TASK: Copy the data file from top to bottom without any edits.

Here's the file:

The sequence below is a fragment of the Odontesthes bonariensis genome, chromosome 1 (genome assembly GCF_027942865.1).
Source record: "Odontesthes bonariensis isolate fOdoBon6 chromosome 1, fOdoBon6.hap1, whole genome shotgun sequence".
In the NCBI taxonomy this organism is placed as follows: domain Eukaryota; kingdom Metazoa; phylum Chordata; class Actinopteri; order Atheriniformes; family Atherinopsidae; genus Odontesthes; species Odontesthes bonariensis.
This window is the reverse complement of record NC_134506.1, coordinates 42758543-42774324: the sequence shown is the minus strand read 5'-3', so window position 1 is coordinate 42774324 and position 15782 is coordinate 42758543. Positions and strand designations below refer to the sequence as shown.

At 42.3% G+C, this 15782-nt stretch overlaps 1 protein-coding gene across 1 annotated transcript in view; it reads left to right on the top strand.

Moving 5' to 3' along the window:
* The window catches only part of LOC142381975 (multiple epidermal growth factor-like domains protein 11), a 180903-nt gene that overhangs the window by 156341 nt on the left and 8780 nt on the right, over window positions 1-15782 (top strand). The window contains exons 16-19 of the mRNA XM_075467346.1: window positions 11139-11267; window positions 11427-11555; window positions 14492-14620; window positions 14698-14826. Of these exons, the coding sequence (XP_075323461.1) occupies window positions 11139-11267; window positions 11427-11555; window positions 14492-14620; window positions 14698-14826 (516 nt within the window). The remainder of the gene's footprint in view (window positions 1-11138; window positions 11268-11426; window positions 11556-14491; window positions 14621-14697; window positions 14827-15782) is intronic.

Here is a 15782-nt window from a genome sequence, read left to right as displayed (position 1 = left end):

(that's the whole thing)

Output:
The sequence below is a fragment of the Odontesthes bonariensis genome, chromosome 1 (genome assembly GCF_027942865.1).
Source record: "Odontesthes bonariensis isolate fOdoBon6 chromosome 1, fOdoBon6.hap1, whole genome shotgun sequence".
In the NCBI taxonomy this organism is placed as follows: domain Eukaryota; kingdom Metazoa; phylum Chordata; class Actinopteri; order Atheriniformes; family Atherinopsidae; genus Odontesthes; species Odontesthes bonariensis.
This window is the reverse complement of record NC_134506.1, coordinates 42758543-42774324: the sequence shown is the minus strand read 5'-3', so window position 1 is coordinate 42774324 and position 15782 is coordinate 42758543. Positions and strand designations below refer to the sequence as shown.

At 42.3% G+C, this 15782-nt stretch overlaps 1 protein-coding gene across 1 annotated transcript in view; it reads left to right on the top strand.

Moving 5' to 3' along the window:
* The window catches only part of LOC142381975 (multiple epidermal growth factor-like domains protein 11), a 180903-nt gene that overhangs the window by 156341 nt on the left and 8780 nt on the right, over window positions 1-15782 (top strand). The window contains exons 16-19 of the mRNA XM_075467346.1: window positions 11139-11267; window positions 11427-11555; window positions 14492-14620; window positions 14698-14826. Of these exons, the coding sequence (XP_075323461.1) occupies window positions 11139-11267; window positions 11427-11555; window positions 14492-14620; window positions 14698-14826 (516 nt within the window). The remainder of the gene's footprint in view (window positions 1-11138; window positions 11268-11426; window positions 11556-14491; window positions 14621-14697; window positions 14827-15782) is intronic.

Here is a 15782-nt window from a genome sequence, read left to right as displayed (position 1 = left end):